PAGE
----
If you want a good companion piece to Scrivener, Scapple is made by the same company and is a mind-mapping/flowcharting program I'm finding quite useful before transitioning a project into Scrivener. Scapple also has a 30 day trial that is 30 days of ACTUAL USE, which is to say rather than being 30 calendar days, it keeps track of the days you open it and only deducts from your trial time when you open it on a new day.

What I am doing is flowcharting my scenes by chapter so I can shuffle them around and make sure the story looks right and all the characters are where they need to be and such and only then am I breaking it into a proper outline and moving it into Scrivener.
posted by Ghostride The Whip at 7:38 PM on December 16, 2013 [1 favorite]


I've written things in Scrivener, but not a novel. I think it's an awesome tool, and it has a ton of features. You can just use the basics and be very happy, but if you really delve it, you can make it do all sorts of interesting and complex organizational things for your novel. Browse/search the Literature and Latte forums for examples of how novelists use Scrivener.

Also I've heard great things about Aeon timeline for organizing the events in your novel.
posted by shivohum at 7:41 PM on December 16, 2013


Disorganized writing is a symptom of disorganized thinking, which is understandable because a novel is a big project that is hard to get one's mind around and it's easy to get distracted by irrelevancies at any step of the process. I have found that a good tool to promote organized thinking is the book Story Engineering: Mastering the 6 Core Competencies of Successful Writing, by Larry Brooks.

The book helped me get a handle on a big project. So now, I figure out how long the thing ought to be... say, 100,000 words, which is about 400 manuscript pages of 250 (double-spaced) words each. I therefore automatically know where it ends, where the middle is, and so on. I know where my plot points go, where my pinch points go, and what ought to be happening at any given stage. The book covers concept, character, theme, story structure, scene execution, and writing voice.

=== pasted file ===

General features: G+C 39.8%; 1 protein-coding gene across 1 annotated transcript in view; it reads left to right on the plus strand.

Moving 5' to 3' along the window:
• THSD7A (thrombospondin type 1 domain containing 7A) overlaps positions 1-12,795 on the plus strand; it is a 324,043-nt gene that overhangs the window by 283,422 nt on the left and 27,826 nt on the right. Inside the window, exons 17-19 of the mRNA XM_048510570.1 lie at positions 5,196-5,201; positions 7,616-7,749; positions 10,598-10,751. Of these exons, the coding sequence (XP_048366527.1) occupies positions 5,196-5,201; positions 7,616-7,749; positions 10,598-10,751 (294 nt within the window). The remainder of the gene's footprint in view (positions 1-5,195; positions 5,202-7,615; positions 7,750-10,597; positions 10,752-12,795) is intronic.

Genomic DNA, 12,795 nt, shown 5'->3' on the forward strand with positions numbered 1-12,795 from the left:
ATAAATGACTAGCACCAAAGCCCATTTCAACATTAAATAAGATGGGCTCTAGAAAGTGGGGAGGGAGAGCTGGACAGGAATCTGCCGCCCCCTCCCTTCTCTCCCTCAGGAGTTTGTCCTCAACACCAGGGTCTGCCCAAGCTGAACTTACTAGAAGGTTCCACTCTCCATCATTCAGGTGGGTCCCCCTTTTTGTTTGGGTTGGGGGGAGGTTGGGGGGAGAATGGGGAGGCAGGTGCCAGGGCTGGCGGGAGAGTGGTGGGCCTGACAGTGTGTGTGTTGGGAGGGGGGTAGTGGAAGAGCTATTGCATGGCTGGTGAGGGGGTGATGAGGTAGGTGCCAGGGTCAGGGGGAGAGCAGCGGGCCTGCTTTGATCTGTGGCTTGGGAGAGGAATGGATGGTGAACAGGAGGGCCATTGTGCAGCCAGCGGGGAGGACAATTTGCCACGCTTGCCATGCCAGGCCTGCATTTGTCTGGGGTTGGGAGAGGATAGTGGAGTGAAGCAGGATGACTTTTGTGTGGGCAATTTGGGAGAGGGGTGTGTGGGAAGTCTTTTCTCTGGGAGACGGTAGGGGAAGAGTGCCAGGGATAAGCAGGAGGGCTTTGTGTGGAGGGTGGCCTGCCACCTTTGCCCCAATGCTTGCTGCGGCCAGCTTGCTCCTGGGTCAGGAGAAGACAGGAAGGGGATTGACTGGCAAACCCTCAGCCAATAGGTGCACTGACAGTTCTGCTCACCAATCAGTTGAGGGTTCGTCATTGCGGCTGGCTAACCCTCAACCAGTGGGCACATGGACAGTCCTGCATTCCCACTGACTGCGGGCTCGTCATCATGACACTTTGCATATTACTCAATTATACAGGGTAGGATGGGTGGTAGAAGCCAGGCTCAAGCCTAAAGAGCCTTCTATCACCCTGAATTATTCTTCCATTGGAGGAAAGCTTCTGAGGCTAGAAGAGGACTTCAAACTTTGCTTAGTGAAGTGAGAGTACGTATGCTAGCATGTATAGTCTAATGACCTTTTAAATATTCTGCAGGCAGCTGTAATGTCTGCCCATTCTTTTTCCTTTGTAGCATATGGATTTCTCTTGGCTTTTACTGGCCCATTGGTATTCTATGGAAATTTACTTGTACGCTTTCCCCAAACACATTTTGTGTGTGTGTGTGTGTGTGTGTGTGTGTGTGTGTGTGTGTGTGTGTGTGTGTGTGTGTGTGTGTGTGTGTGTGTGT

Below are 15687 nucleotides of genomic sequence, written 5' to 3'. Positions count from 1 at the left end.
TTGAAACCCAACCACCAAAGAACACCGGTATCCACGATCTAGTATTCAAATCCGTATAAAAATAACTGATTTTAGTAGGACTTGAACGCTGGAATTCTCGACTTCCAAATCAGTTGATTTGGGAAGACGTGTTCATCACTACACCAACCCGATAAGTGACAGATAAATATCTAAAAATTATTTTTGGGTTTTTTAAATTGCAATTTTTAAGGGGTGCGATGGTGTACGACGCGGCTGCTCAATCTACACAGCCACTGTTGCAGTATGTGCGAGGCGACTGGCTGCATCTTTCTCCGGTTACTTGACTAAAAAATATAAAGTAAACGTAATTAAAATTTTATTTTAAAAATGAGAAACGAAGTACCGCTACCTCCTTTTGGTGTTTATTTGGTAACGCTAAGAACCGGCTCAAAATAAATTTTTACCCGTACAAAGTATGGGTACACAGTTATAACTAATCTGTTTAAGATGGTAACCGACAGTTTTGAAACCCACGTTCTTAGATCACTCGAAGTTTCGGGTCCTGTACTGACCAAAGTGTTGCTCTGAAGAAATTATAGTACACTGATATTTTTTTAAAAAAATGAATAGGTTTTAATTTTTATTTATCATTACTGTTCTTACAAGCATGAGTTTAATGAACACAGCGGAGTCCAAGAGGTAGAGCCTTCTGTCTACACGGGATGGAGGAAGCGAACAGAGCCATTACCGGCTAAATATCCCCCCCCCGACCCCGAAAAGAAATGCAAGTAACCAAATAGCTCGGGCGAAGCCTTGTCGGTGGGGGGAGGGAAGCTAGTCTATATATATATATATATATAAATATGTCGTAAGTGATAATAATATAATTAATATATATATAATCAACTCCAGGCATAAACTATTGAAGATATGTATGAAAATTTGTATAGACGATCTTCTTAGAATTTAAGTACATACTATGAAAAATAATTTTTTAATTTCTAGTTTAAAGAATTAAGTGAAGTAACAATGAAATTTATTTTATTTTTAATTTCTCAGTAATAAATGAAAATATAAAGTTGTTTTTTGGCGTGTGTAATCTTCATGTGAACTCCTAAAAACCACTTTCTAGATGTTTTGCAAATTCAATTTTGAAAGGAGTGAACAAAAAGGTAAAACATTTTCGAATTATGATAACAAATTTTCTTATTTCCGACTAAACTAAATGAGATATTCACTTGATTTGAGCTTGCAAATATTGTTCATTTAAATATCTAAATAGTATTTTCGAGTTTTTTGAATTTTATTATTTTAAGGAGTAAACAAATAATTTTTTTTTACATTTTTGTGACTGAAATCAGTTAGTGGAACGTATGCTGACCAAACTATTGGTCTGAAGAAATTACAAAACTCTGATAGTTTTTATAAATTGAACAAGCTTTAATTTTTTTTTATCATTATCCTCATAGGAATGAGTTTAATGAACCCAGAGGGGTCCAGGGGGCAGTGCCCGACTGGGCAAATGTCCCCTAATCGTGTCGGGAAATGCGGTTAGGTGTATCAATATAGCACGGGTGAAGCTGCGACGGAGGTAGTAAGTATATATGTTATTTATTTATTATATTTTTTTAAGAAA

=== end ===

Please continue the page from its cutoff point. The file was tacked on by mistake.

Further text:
I'm not saying it's perfect, and I don't think it's the right method for everyone, but it sure has helped me -- and I'd written six or seven books before I discovered Brooks' book.
posted by Guy_Inamonkeysuit at 5:04 AM on December 17, 2013 [2 favorites]


I am writing my second novel now. Half-way through the first one I found, like you have, that the challenge of a novel lies in its size and scope. I use Scrivener now for anything longer than a 4000-word short-story. It lets you set descriptions for each chapter and section so you can effectively write your outline into the structure of the project, then shuffle around scenes and chapters as you change your outline. Before I found it, I tried to do what Scrivener does using directories and index cards and complex color-coded maps but it's so much easier to have that organization system built into the program I use to actually write. I cannot fathom ever going back to the old way. You can get a free 30-day trial if you're anxious about shelling out $50 for a tool you may not like, but IMO it's well worth the one-time fee if you are at all serious about writing.

Also, you're writing an outline, right? I was convinced before my first novel attempt that I wasn't one of those outlining people, but I was wrong. Dead wrong. Keeping a 100,000 word project organized is a massive undertaking, and you simply won't be successful if you don't have a road map for where the story is going to go, though not every detail, of course, need be set in stone.